The truth is that God is a good, loving, and wise creator, who loved us and designed us to operate in a certain way, in relationship with him, and receive blessing and joy as a result. Because of our stubbornness and insistence on being in control of ourselves, or sometimes because we get caught up in worshiping the creation rather than the creator, we have turned our backs on him.

Blessing for obedience is a promise, not in an ultimatum — “do this or else” — sort of way, not in a bribery sort of way, but in a “I know you better than you’ll ever know yourself, and I care for you and want you to be happy, healthy, and safe sort of way.” The path to lasting peace and joy is through hearing God’s voice and obeying.


And we hear his voice most clearly through Jesus Christ. Who entered in to our world of rebellion, showed us the right way to live in relationship to God and each other, and then paid the debt for sin, took our punishment, on the cross, in order to buy us back from slavery to sin and death.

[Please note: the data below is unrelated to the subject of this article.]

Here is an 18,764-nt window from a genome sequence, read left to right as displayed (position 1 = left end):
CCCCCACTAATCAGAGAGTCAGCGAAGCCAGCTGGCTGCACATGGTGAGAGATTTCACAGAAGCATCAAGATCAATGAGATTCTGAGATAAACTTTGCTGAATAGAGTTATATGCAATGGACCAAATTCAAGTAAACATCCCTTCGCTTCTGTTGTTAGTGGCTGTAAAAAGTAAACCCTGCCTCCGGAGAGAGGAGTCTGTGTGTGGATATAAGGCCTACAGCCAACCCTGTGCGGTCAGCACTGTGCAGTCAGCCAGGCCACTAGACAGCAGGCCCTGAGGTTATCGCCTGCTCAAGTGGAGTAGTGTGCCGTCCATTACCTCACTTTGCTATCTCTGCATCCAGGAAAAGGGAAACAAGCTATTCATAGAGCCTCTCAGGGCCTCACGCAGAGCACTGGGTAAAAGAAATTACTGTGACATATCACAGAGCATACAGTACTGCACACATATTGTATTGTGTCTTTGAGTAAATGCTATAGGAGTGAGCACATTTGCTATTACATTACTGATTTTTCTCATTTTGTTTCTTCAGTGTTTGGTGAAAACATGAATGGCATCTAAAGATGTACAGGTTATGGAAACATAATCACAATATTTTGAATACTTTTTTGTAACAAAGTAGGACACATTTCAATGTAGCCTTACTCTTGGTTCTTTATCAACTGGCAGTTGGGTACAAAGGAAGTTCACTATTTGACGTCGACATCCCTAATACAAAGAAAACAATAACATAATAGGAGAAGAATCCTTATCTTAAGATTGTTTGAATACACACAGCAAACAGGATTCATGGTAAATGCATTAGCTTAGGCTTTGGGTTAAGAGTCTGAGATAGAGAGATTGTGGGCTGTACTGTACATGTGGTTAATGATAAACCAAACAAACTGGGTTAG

The ultimate act of love, dying to save another’s life.  This is a gift that we did not deserve and could not earn. And he gives it to us freely. He says “trust me, obey me, follow me, don’t fall into the trap of obeying any other voice, obey my voice. Let’s respond to his voice today, this week, and for the rest of our life.

Pray with me.

DISCUSSION QUESTIONS:

  • We should obey God because he is all-knowing. (He knows what he is doing) – talk about some times you have struggled to believe this.
  • We should obey God because he is all-powerful. (He is in complete control) – talk about some times you have struggled to believe this.
  • We should obey God because he wants to bless us. Talk about times you have struggled to believe this.